There was another study published that appeared to show that the potentially damaging effects of swimming in chlorinated pools can be reversible. In this study, 42 elite swimmers were followed for 5 years prospectively. 16 had continued to compete at the endpoint at 5 years, but 26 had stopped competing for more than 3 months before the endpoint. Bronchial hyperresponsiveness was measured with testing to inhaled histamine. This bronchial hyperresponsiveness was increased in 7 (44%) of ongoing swimmers at baseline and 8 (50%) of these swimmers at the endpoint. In contrast, bronchial hyperresponsiveness was increased in 8 (31%) at baseline of the swimmers who later stopped competing and just 3 (12%) of these swimmers at the endpoint. This is a statistically significant difference in bronchial hyperresponsiveness between the ongoing swimmers and past competitors (it should be pointed out, of course, that just because the second cohort was no longer competing, this did not mean that they stopped swimming altogether). Current asthma, which was defined as bronchial hyperresponsiveness along with exercise-induced bronchial symptoms, was observed in 5 (31%) of the ongoing swimmers at baseline and 7 (44%) at the endpoint. In contrast, of the past competitors, asthma was observed in 6 (23%) at baseline and 1 (4%) at the endpoint. This was also a statistically significant difference between these groups. Also of interest, the sputum counts of eosinophils increased significantly at the endpoint for active swimmers, but dropped (although the change did not reach statistical significance) in past competitors at the endpoint. However, the sputum eosinophil counts did differ, with statistical significance, between the two groups at the endpoint. The authors concluded that bronchial hyperresponsiveness and asthma attenuated or even disappeared once swimmers stopped competing. This suggests that “swimmers’ asthma” has some reversibility. However, eosinophilic airway inflammation appeared to worsen among swimmers who continued to compete.
Pharmacologic management of asthma associated with exercise, such as swimming, can be difficult. Bronchospasm associated with exercise can be prevented or reduced with premedication with inhaled beta-2 agonists (like albuterol). However, in asthma associated with exercise, preventative maintenance medications, such as inhaled corticosteroids and oral leukotriene antagonists, have been less effective than anticipated to treat airway inflammation, bronchial hyperresponsiveness, and symptoms. Because it is difficult to change the “natural course” of asthma in athletes by anti-inflammatory treatments, some authors have suggested switching training to less irritating environments.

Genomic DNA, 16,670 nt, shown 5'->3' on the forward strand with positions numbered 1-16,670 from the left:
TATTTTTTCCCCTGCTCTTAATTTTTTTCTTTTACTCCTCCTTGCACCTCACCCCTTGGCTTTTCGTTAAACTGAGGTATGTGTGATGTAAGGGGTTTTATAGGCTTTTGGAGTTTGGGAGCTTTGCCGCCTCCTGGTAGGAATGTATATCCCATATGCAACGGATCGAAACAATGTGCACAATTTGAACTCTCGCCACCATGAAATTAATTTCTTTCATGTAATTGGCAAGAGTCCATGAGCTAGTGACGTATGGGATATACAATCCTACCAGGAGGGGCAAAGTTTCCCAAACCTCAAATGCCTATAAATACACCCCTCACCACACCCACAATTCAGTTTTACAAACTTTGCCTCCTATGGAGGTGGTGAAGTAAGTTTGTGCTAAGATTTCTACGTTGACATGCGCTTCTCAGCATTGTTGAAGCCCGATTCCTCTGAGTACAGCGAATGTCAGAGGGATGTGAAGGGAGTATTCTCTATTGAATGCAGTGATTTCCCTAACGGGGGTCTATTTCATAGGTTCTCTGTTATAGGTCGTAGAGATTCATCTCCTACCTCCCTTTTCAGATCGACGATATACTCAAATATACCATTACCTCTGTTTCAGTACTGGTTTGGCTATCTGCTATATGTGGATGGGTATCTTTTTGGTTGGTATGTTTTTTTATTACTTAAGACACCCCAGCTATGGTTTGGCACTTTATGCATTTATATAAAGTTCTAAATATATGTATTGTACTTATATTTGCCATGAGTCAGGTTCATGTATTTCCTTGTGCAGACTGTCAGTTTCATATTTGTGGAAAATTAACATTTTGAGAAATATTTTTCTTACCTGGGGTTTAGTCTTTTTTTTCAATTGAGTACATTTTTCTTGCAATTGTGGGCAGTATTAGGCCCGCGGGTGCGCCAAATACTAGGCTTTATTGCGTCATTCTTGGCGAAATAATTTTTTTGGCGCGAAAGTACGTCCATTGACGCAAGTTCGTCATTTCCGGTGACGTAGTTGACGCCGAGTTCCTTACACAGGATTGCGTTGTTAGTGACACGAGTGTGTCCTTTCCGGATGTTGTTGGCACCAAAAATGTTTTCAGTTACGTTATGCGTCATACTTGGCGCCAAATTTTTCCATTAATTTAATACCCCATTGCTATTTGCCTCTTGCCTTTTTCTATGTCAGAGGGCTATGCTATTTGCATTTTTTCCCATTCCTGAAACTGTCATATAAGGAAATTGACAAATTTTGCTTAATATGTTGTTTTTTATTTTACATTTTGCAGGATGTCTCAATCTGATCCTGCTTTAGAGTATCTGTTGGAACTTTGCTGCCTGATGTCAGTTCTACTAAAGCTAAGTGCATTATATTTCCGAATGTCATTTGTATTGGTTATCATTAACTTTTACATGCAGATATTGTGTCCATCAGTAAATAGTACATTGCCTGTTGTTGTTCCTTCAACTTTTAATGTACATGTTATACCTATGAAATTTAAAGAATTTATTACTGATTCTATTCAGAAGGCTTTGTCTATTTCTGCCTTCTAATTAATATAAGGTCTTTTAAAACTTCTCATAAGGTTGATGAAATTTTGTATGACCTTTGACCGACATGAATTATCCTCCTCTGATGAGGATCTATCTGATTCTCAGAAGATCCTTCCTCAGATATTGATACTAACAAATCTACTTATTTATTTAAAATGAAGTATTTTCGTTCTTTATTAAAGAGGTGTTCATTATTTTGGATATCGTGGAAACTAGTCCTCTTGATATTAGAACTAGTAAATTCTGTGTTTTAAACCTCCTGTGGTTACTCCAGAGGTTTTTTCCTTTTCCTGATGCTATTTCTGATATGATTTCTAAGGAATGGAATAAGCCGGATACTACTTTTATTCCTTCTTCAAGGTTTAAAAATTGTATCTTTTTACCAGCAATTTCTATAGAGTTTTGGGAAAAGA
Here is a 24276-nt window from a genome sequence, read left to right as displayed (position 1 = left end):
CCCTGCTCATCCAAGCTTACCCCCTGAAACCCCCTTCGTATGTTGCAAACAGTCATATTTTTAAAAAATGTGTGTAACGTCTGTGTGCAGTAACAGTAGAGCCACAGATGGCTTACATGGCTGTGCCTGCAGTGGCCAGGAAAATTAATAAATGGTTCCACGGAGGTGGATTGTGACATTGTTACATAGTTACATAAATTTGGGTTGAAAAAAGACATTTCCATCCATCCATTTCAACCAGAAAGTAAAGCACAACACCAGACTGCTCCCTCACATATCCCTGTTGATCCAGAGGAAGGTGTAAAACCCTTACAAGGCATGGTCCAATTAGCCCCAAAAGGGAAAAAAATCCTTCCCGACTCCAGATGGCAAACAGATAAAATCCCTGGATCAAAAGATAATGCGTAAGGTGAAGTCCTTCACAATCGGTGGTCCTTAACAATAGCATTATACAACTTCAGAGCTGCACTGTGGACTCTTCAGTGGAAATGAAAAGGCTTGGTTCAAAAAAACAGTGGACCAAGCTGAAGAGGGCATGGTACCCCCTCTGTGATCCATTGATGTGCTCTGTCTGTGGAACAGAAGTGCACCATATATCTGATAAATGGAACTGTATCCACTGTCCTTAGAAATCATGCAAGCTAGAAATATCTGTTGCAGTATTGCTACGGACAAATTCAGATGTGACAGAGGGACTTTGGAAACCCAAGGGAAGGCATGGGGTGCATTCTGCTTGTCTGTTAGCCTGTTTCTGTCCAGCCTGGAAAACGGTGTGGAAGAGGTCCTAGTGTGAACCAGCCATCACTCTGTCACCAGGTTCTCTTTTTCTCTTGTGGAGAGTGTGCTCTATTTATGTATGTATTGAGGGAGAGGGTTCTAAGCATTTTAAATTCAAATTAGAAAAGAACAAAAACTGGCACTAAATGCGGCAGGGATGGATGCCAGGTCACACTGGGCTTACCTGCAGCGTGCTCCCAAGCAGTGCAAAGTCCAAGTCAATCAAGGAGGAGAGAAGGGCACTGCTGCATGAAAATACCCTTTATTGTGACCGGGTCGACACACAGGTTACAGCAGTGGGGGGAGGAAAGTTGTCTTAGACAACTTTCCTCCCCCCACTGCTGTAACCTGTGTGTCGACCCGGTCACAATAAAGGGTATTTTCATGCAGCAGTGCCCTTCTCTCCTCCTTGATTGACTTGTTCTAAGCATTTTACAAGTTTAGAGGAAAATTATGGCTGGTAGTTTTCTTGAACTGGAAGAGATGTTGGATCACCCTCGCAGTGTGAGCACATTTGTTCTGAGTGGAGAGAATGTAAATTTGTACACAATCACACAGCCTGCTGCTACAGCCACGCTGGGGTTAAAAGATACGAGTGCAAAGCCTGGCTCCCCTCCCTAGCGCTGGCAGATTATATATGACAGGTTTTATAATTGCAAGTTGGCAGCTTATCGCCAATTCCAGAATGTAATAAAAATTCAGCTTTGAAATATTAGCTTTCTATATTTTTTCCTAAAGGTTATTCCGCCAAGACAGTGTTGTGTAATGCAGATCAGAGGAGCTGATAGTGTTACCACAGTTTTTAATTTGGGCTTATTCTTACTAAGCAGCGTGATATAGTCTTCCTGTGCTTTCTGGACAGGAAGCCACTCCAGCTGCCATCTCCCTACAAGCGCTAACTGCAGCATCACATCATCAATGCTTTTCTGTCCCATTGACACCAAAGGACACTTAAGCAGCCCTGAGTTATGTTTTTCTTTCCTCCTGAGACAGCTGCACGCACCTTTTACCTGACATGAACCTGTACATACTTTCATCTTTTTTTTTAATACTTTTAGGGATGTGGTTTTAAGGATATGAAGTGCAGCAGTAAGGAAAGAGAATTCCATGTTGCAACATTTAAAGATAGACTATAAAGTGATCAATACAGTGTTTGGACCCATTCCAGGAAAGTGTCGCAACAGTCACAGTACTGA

So, competitive swimmers, should you get out of the pool?
One important consideration is assigning causality. Just because rates of bronchial hyperreactivity and asthma are elevated in competitive swimmers, is this proof that chlorinated water is the cause? The thinking surrounding this concept is that competitive swimmers can get a form of irritant asthma due to exposure to large quantities of chlorine by-products. Since ventilation in adults who are swimming competitively can increase up to up to 200 L/min, this can lead to aspiration of water droplets and inhalation of large amounts of air floating just above the water surface and, therefore, rich in chlorine by-products. This, aspiration can, in turn, lead to lung damage and respiratory symptoms. This model is further supported by the evidence that inhalation of chlorine, in pool-related accidents involving over-chlorination, can lead to damage of the lungs that can take months to heal.
However, while one line of thinking approaches chlorinated pools as a source of damage to the lungs, another line of thinking is quite different. To quote Uyan et al in a recent review on this subject “swimming is recommended as one of the most appropriate sports in asthmatic children since the humid environment of the swimming pool is considered protective against exercise-induced bronchoconstriction.” In fact, there are several studies that have shown improvement in asthma in children who swim.
My interpretation of the current evidence is that swimming, like other exercise, when directed and monitored by a health care provider as part of a fitness program, is probably helpful for most people with asthma. However, chlorine can cause respiratory damage and, if inhaled in large quantities, such as in the case of an elite swimmer, probably does cause such damage. This respiratory damage, represented by increased levels of inflammatory cells, shedding of respiratory epithelial cells, and bronchial hyperresponsiveness, is probably not permanent, but will improve or resolve once an athlete reduces the amount of exposure he or she has to chlorinated water.
As a parting thought, consider this idea. Perhaps it is time that high-level swimming programs, including college and Olympic programs, consider replacing chlorinated pools with non-chlorinated (but more expensive) options. Maybe this will allow more elite swimmers to compete without unfair disadvantages.
Published February 23, 2015